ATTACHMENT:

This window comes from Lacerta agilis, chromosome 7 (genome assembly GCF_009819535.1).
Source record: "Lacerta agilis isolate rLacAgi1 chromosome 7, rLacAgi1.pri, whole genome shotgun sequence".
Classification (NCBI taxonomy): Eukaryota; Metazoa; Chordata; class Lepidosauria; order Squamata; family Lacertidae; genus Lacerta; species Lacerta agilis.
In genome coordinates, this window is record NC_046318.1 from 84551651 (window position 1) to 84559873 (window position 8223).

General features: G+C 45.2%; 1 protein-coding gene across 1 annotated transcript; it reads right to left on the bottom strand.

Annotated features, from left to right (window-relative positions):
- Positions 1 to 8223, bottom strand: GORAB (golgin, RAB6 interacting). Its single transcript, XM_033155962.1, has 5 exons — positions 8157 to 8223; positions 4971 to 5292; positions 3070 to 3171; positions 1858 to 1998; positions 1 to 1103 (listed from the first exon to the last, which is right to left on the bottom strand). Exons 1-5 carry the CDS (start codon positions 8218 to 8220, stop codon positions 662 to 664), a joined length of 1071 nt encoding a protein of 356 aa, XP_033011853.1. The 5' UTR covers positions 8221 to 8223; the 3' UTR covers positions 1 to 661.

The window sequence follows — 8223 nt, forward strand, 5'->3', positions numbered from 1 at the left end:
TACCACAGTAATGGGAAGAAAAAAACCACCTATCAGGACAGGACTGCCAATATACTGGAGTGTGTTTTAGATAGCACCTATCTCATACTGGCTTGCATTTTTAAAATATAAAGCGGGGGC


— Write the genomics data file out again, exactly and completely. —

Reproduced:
This window comes from Lacerta agilis, chromosome 7 (genome assembly GCF_009819535.1).
Source record: "Lacerta agilis isolate rLacAgi1 chromosome 7, rLacAgi1.pri, whole genome shotgun sequence".
Classification (NCBI taxonomy): Eukaryota; Metazoa; Chordata; class Lepidosauria; order Squamata; family Lacertidae; genus Lacerta; species Lacerta agilis.
In genome coordinates, this window is record NC_046318.1 from 84551651 (window position 1) to 84559873 (window position 8223).

General features: G+C 45.2%; 1 protein-coding gene across 1 annotated transcript; it reads right to left on the bottom strand.

Annotated features, from left to right (window-relative positions):
- Positions 1 to 8223, bottom strand: GORAB (golgin, RAB6 interacting). Its single transcript, XM_033155962.1, has 5 exons — positions 8157 to 8223; positions 4971 to 5292; positions 3070 to 3171; positions 1858 to 1998; positions 1 to 1103 (listed from the first exon to the last, which is right to left on the bottom strand). Exons 1-5 carry the CDS (start codon positions 8218 to 8220, stop codon positions 662 to 664), a joined length of 1071 nt encoding a protein of 356 aa, XP_033011853.1. The 5' UTR covers positions 8221 to 8223; the 3' UTR covers positions 1 to 661.

The window sequence follows — 8223 nt, forward strand, 5'->3', positions numbered from 1 at the left end:
TACCACAGTAATGGGAAGAAAAAAACCACCTATCAGGACAGGACTGCCAATATACTGGAGTGTGTTTTAGATAGCACCTATCTCATACTGGCTTGCATTTTTAAAATATAAAGCGGGGGC